Last week was Freedom to Read Week.
On Saturday, I was part of a group of readers celebrating this event. Besides making me think about the freedom to read, I couldn't help thinking about the freedom to write. So here I go, writing about our event. By the way, that's Liz Bachinsky and her partner, Blake Smith. The people up at the top are Bob, Kasey, and Janet. There's more about all of them as you scroll down. Go ahead and exercise your freedom to read on!
Our celebration offered snippets from books that had been banned or challenged. It also featured "outrageously priced and outrageously sweet" Danishes. And no, these weren't cartoons. These were the real thing, complete with cherries and blueberries.
Author Marion Quednau, who organized the evening, read from the recently-challenged Three Wishes. Written by the well-respected Canadian author, Deborah Ellis, this book presents remarks from Palestinian and Israeli children. They offer their views on how the ongoing conflict has affected their lives. Yet the York (Ontario) District School Board has decided this book is 'inappropriate' reading.
Quednau also read work by the Hungarian writer, George Faludy. His poem, 'Learn by Heart This Poem of Mine' reminds us how fragile freedom can be.
Hearing the Faludy poem reminded me of the Russian poet, Osip Mandelstam. His wife, Nadezhda, went so far as to memorize his poems, as she feared his work might become 'disappeared.' Imagine, keeping someone's work safe by storing it in your mind.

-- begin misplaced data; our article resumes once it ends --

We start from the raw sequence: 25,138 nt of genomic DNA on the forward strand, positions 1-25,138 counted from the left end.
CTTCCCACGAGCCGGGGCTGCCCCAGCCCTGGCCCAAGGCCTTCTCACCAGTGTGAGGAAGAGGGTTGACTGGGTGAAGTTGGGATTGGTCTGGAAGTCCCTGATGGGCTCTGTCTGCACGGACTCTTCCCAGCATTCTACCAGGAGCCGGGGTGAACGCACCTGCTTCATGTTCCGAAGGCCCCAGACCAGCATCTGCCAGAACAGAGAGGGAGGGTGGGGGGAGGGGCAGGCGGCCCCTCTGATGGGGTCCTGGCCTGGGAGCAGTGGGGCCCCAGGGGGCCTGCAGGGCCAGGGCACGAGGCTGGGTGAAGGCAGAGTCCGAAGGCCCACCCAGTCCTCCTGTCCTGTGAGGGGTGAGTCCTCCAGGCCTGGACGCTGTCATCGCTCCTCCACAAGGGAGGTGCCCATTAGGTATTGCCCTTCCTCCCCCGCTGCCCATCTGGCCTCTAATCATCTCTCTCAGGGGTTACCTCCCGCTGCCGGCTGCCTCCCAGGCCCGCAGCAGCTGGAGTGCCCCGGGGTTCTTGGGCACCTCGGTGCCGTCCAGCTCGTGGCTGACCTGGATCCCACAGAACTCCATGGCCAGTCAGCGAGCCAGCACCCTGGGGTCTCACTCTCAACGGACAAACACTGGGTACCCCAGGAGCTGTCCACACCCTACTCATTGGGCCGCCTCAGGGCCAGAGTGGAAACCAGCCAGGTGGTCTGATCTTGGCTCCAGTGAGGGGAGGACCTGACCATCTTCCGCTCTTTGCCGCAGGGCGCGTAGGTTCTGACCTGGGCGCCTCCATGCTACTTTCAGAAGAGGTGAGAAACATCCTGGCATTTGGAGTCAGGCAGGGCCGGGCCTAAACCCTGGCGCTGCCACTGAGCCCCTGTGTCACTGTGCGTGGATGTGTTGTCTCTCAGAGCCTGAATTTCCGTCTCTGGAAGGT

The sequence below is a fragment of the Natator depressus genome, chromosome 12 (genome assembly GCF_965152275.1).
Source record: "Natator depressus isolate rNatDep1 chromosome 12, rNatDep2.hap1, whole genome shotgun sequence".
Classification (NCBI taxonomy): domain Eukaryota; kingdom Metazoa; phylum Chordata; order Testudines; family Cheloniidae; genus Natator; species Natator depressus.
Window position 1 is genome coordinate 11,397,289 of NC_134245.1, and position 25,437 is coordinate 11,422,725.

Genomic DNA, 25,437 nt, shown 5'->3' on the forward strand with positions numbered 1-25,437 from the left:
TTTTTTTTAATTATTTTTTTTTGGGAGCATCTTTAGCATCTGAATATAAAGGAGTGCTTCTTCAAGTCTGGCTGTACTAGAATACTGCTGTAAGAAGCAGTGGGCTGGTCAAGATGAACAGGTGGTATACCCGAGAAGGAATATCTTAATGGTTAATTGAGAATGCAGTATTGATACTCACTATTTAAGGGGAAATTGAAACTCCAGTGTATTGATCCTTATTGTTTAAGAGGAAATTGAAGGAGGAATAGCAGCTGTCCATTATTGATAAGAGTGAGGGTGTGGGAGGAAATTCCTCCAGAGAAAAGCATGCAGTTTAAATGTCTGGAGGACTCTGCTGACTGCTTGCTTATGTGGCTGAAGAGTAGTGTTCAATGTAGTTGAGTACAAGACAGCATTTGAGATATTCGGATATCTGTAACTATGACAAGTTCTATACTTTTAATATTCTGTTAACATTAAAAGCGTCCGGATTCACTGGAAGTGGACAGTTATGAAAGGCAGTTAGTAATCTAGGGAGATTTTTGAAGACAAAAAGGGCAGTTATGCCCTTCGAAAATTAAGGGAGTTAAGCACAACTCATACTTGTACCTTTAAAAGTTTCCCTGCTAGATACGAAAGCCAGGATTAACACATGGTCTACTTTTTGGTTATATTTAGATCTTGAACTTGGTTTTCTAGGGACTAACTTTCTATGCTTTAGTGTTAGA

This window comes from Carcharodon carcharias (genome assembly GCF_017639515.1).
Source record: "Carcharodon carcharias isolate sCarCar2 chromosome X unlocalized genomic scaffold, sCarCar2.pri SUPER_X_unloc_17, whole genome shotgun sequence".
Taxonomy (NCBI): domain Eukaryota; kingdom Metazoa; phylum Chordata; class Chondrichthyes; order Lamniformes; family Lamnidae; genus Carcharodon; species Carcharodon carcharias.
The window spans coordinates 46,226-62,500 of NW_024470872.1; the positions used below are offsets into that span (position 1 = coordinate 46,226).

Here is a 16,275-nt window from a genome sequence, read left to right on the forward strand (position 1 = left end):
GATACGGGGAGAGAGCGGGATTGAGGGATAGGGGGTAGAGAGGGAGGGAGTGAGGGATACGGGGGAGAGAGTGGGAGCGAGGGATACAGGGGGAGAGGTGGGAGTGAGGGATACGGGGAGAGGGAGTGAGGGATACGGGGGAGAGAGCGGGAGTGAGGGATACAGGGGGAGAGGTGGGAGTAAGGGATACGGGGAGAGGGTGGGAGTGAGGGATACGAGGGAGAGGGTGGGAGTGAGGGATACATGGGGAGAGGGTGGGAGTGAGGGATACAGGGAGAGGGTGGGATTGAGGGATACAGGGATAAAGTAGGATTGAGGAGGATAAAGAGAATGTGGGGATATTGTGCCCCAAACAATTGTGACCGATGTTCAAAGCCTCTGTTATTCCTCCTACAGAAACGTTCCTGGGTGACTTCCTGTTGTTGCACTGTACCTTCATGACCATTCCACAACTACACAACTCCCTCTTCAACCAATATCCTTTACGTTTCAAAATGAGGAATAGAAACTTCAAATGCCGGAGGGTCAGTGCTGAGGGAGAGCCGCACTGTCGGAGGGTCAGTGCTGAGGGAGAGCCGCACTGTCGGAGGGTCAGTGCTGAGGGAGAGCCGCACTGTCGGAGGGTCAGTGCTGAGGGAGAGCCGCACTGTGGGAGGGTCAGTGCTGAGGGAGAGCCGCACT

Poet Liz Bachinsky read a poem by bill bissett. He's the poet who drew the wrath of Les Wedman, then Member of Parliament. Wedman railed against bissett's writing and tried to make a case against the Canada Council. After all, it uses taxpayers' money to support the arts.
Liz later read (along with Kasey Kieler) from Bret Easton Ellis' American Psycho. Kasey also read from William Burroughs' Naked Lunch, as did poet Bob Martens. Janet Vickers, yet another poet, read from D.H. Lawrence's Lady Chatterley's Lover. She also read a poem by Pablo Neruda.
Because I used to work in the Surrey School District, I read from two picture books that were deemed unsuitable by that school board. The two I read from were Asha's Mums and One Dad, Two Dads, Brown Dads, Blue Dads. It probably sounds crazy to think of picture books as any kind of threat, especially as the books seem to do a good job of promoting tolerance of differences -- an attitude that is among the goals of the province's primary curriculum.
But apparently in Surrey, tolerance of differences doesn't always apply, especially if 'different' happens to mean gay. The Board has spent a million dollars trying to keep three little books away from children's eyes.
Other artists whose works were read included J.D. Salinger, Kurt Vonnegut, and Robert Munsch. All of them have had work challenged or banned.
It was more than twenty years ago that George Faludy spent time in British Columbia. During that visit, Alan Twigg of BC Bookworld talked with him. Faludy's closing words are as powerful now as they were then: "Poetry, freedom. It is like air. You know you must have it only when it is taken away from you." You're even free to read the whole interview here.